I have had the fortune of having a truly amazing guest poster today. Though I have never had a guest post, I feel honored that my first one should be written by Erin Cello, author of the book Learning to Stay, which chronicles the journey of a woman while she learns how to cope the the TBI and PSTD her husband returns home from Iraq with.
She has been amazing to correspond with and has graciously offered up a signed copy of her book as well. (details to enter are after the post)
Writers are always told to write what they know, but I haven’t really ever heeded that advice.
I started writing my first book, Miracle Beach, where a couple grapples with the loss of their child and the eventual dissolution of their marriage, when I was only 26 years old – years before getting married or having children was a blip on my radar. And in Learning to Stay, I write about a woman’s struggle to decide if she should stay married to her husband, who has returned from the war in Iraq with a traumatic brain injury and post traumatic stress, even though I don’t come from a military background.
So, I did not have that sort of personal experience to draw upon. That said, what I did have – aside from researching the issue through a vast network of military spouse bloggers and conducting interviews – was a brush with death that my husband had less than a year after we were first married.
In November of 2008, my husband went to the hospital with what we both thought was a terrible cold – pneumonia, even. We thought he’d return home that night. Instead, he was admitted to the intensive care unit, diagnosed with H1N1, and put into a coma for nearly a month, during which time his organs began to fail and his team of doctors offered little in the way of hope. My mind ran wild: even if he did come out the other side of this ordeal, which was unlikely, would he be able to do all that he used to? Would he need a kidney transplant or would the proximity to a dialysis center dictate our decisions and travels for the rest of our lives? Would his mental capacity be diminished because of the oxygen his body struggled each minute to take in? Would he ever be able to hold down a job after the toll the virus was taking on his body? What was the most I could hope for?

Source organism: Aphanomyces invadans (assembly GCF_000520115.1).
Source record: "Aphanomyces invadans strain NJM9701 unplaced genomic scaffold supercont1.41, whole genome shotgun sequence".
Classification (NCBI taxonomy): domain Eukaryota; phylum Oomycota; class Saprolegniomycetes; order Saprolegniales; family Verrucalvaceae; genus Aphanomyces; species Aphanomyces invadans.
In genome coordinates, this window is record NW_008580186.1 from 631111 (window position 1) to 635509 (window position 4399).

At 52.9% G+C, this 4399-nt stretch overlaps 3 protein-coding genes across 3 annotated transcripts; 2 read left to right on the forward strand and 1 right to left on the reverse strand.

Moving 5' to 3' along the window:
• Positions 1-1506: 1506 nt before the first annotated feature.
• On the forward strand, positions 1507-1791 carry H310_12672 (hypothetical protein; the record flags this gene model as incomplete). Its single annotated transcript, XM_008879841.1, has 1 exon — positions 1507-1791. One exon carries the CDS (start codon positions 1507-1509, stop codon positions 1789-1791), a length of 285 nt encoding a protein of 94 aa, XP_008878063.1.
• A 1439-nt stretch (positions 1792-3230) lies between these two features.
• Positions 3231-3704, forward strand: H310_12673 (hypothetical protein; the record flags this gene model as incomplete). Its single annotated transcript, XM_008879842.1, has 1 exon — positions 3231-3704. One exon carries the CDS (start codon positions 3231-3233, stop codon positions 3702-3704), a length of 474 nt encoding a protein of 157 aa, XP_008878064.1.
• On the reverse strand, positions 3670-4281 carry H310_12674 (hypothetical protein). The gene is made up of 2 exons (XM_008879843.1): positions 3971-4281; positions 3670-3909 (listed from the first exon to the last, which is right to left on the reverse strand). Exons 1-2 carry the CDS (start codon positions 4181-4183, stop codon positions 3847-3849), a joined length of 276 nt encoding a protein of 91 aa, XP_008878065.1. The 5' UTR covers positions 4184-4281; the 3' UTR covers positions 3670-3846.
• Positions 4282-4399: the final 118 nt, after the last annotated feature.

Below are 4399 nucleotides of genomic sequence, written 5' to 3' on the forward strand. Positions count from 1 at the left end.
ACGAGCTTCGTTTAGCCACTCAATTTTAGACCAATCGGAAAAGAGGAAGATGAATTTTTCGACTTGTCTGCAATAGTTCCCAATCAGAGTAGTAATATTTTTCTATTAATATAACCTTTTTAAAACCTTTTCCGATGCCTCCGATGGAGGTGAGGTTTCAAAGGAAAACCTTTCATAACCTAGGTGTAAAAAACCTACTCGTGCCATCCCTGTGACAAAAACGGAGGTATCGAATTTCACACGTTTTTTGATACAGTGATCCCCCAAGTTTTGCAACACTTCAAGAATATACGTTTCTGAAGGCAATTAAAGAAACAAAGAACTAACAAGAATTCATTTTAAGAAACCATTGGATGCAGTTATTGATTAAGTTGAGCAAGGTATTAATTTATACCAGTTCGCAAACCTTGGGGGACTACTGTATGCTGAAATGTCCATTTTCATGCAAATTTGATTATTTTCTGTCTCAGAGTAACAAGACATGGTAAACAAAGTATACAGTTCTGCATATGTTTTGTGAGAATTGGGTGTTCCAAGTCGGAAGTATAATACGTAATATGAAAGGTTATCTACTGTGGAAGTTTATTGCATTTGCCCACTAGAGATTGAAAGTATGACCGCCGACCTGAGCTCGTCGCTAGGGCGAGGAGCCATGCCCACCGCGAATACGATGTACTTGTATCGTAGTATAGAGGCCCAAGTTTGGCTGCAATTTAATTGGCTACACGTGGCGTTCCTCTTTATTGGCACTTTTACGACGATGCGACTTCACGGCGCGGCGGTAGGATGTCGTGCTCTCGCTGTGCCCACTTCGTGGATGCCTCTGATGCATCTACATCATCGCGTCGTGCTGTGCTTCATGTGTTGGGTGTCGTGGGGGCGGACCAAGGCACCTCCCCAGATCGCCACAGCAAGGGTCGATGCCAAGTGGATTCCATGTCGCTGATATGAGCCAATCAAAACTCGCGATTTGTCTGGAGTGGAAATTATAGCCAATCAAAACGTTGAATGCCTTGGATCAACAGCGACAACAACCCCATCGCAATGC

That was the million-dollar question; and also the one most impossible to answer. And so, I woke up every day of that month and hoped harder than I had ever hoped before simply that the doctors would provide me with a more certain vision of my life, my future. Our future. But if they held some sort of crystal ball, it was filled with mud. They wouldn’t say if things would be okay, or if my life would take a 90-degree turn upon my husband’s waking, or if he was even certain to wake at all. They couldn’t say, because they didn’t know.
It doesn’t take much for me to accurately remember the uncertain anguish of those days. The feelings I had are visceral and frightening to me still. And I drew on them often as I wrote Learning to Stay. Each night of my husband’s ordeal, while he was locked in a coma and I was desperate to talk to him, I wrote him a letter instead. Earlier drafts of the manuscript actually have Brad returning home much more seriously injured than in the final, published book, and in writing those scenes, where I originally placed him at Walter Reed Medical Center in a coma, I often referred back to the letters I wrote to my husband. In them were so many questions and so few answers, so much hope and so much fear. In them, I was already pining for a life that should have been – a life and a future I thought I was owed, and would never see materialize. I remember two reoccurring thoughts that kept me company during those days: We haven’t even been married a year, and It’s not fair.
Although the final version of Learning to Stay doesn’t reflect or include any actual details pulled from my husband’s harrowing medical experience, the feelings that Elise experiences as she deals with this new Brad who has returned home to her springs directly from my own life. Her grief over the new normal she is confronted with, her shaky steps forward down a barely-there path, those things ring true for me – and, I hope, for readers – because those were the same shaky steps I took. Her story, in that way, is infused with mine. And I hope that because of this, her story is all the better for it.
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